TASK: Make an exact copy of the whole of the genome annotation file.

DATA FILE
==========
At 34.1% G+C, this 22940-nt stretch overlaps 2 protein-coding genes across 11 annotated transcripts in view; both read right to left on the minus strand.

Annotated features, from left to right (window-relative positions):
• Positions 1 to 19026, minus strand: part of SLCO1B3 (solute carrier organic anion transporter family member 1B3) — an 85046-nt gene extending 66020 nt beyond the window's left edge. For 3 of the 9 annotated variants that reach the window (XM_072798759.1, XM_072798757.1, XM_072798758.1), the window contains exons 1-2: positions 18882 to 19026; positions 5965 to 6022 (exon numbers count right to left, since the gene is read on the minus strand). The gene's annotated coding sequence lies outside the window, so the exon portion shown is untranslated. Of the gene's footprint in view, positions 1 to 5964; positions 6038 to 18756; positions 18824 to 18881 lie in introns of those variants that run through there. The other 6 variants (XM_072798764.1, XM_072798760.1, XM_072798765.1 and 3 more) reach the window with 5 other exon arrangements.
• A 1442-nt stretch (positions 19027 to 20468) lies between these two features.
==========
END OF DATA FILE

At 34.1% G+C, this 22940-nt stretch overlaps 2 protein-coding genes across 11 annotated transcripts in view; both read right to left on the minus strand.

Annotated features, from left to right (window-relative positions):
• Positions 1 to 19026, minus strand: part of SLCO1B3 (solute carrier organic anion transporter family member 1B3) — an 85046-nt gene extending 66020 nt beyond the window's left edge. For 3 of the 9 annotated variants that reach the window (XM_072798759.1, XM_072798757.1, XM_072798758.1), the window contains exons 1-2: positions 18882 to 19026; positions 5965 to 6022 (exon numbers count right to left, since the gene is read on the minus strand). The gene's annotated coding sequence lies outside the window, so the exon portion shown is untranslated. Of the gene's footprint in view, positions 1 to 5964; positions 6038 to 18756; positions 18824 to 18881 lie in introns of those variants that run through there. The other 6 variants (XM_072798764.1, XM_072798760.1, XM_072798765.1 and 3 more) reach the window with 5 other exon arrangements.
• A 1442-nt stretch (positions 19027 to 20468) lies between these two features.